U.S. EPA Contaminated Site Cleanup Information (CLU-IN)

U.S. Environmental Protection Agency
U.S. EPA Technology Innovation and Field Services Division

Fractured Bedrock Project Profiles

Last Updated: June 16, 2005

Point of Contact:
Greg Carter
Earth Tech Inc. c/o ITT Night Vision
7635 Plantation Rd.
Roanoke VA 24019 
Tel: 540-563-0371 
Email: greg.carter@

ITT Night Vision
Roanoke, VA


The site is located in the Valley and Ridge Physiographic province, which is underlain by folded and faulted sedimentary rocks. The Liberty Hall formation underlies the site, and consists of interbedded dark gray to black, calcareous, slatey mudstone and dark gray, medium to coarse-grained bioclastic limestone. The bedrock in this area is covered by a yellowish to reddish clay and silt that varies in on-site thickness from 6 to 15 ft.

In this area, both the bedrock and overlying clay and silt serve as water-bearing zones. In the clay and silt zones, ground water occurrence and movement are primarily through pore spaces, along relict geologic structures (saprolitic features), and in areas where deep soils have formed, along ped faces. In the bedrock, ground water flow is through secondary pore space in the form of fractures. The shallow bedrock can be deeply weathered around those fractured zones creating clay and silt zones within the bedrock. Since the overburden clay and silt zone has a relatively thin (<5 ft) saturated zone, the bioremediation efforts are primarily focused on the bedrock zone. Soil vapor extraction is being used to supplement the biremediation efforts in the clay and silt overburden.

Targeted Environmental Media:
  • - Fractured Bedrock


The treatment zone is a source area.

Major Contaminants and Maximum Concentrations:
  • - Trichloroethene (var)
  • - cis-1,2-Dichloroethene (var)
  • - 1,1-Dichloroethene (var)
  • - Vinyl chloride (var)
  • - 1,1,1-Trichloroethane (var)
  • - Acetone (var)
  • - Isooctane (0 µg/L)

Site Characterization Technologies:

  • - Borehole Geophysics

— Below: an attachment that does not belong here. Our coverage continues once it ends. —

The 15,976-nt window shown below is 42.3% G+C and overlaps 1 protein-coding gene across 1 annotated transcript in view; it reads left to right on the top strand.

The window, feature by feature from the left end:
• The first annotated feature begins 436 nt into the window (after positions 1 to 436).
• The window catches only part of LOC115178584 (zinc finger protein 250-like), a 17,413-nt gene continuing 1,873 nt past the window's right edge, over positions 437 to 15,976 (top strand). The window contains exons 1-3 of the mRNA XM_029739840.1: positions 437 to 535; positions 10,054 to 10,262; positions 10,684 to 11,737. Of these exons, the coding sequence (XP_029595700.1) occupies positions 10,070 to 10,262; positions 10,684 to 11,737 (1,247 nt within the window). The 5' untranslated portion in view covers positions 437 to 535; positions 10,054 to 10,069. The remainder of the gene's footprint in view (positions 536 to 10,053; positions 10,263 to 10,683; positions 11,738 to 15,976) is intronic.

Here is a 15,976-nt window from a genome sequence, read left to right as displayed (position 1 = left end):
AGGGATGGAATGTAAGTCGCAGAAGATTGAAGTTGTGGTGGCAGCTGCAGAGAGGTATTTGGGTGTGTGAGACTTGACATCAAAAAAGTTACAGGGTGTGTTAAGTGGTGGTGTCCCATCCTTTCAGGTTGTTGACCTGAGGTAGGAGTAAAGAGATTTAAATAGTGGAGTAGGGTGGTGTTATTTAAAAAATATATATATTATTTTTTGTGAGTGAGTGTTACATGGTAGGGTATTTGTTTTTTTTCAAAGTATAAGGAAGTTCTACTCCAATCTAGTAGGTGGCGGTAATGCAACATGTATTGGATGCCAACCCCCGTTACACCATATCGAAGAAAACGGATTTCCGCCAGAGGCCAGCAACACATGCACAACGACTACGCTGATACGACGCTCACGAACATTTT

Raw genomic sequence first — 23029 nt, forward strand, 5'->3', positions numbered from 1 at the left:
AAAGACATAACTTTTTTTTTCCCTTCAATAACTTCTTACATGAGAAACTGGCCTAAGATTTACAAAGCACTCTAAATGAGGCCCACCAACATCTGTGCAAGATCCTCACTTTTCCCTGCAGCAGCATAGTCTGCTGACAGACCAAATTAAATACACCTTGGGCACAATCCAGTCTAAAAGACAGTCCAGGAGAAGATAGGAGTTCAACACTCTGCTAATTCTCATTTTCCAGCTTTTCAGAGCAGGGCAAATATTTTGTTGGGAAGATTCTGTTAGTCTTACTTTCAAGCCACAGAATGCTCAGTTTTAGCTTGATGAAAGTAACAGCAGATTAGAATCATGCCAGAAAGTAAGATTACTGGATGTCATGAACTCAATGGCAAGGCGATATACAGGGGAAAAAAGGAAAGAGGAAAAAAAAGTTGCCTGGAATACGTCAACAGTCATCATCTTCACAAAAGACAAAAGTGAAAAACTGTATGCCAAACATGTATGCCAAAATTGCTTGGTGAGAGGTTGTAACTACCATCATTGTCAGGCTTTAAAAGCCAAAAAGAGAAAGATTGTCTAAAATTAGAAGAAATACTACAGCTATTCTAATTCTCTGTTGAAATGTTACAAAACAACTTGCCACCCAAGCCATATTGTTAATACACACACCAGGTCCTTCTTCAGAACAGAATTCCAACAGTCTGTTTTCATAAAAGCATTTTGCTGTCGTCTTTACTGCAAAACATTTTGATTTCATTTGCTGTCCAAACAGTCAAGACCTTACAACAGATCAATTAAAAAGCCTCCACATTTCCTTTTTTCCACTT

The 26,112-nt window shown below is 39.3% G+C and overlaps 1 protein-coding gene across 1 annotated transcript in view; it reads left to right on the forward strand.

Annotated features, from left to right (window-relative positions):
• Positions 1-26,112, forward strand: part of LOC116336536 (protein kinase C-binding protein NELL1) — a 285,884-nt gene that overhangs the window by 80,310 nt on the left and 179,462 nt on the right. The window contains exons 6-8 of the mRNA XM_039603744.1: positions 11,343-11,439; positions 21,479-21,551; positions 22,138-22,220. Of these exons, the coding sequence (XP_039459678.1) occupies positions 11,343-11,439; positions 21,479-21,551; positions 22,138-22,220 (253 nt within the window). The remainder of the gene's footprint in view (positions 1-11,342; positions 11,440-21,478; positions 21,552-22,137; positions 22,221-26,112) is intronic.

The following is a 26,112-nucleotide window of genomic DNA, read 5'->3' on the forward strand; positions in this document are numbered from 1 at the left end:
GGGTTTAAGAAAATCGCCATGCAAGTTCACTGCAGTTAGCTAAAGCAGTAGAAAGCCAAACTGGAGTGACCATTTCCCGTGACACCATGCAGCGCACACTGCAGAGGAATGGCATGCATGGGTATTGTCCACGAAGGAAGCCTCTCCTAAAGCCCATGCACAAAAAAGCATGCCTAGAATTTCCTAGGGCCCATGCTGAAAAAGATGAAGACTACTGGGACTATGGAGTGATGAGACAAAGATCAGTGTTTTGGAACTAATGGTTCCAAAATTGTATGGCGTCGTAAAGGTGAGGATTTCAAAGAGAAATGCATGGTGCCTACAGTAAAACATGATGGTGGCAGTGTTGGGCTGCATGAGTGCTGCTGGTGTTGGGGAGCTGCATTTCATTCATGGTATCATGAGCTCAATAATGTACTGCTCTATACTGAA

• Single Point Resistance
    • Natural Gamma
    • Caliper
  • - Pumping Tests
  • - Coring

Remedial Technologies:

  • - Soil Vapor Extraction
    • In Unconsolidated Overburden
    • In Fractured Bedrock Vadose Zone
  • - Bioremediation (In Situ)
    • Aerobic Oxidation
This technology involves the injection of gaseous phase amendments: air, nitrous oxide and triethyl phosphate and methane.
Remediation Goals:

The results from the pilot testing and full scale operation of cometabolic bioremediation in a fractured bedrock setting indicate that this technology may be capable of approaching drinking water standards from initially very high VOC concentrations.


During the pilot test and subsequent full scale operation, significan reductions in the target VOCs have been observed in all monitoring wells located within the treatment area and two wells located downgradient. One well located at the former source (an underground waste solvent tank) contained the highest VOC concentrations on-site (initial average isopropanol concentrations of 5,500,00 ug/l). Recent results reported at 350,000 ug/l which is a 94% reduction.
Reductions of TCE, cis-DCE and VC were on the order of 99.9% to 99.99%.

As of February, 2004 ground water from a number of the monitoring wells contains VOCs above drinking water standards after approximately four years of system operation. This is attributed to the extremely elevated initial VOC concentrations and persistent residual source in discrete subsurface locations within this source area. Soil vacuum extraction is being used to further remove the persistent residual material. In September 2004, the VOC concentrations have reached drinking water standards in some of the monitoring wells in the source area. At other monitoring wells, the VOC concentrations are at levels consistent with off-site VOC concentrations in ground water where monitoring natural attenuation is the selected remedy.

Lessons Learned:

The results have been sufficiently favorable to support application of this technology to other site source areas, given its proven ability to reduce the parent chlorinated solvents, their daughter products, acetone, and isopropanol concentrations.

In addition to the primary targeted contaminants, the average concentration of isopropyl ether prior to bioremediation amendment injection was 91 ppb. Following one year of operation the isopropyl ether concentration was reduced to 21 ppb. At the end of two years of bioremediation system operation, the isopropyl ether concentration had reduced to 10 ppb.

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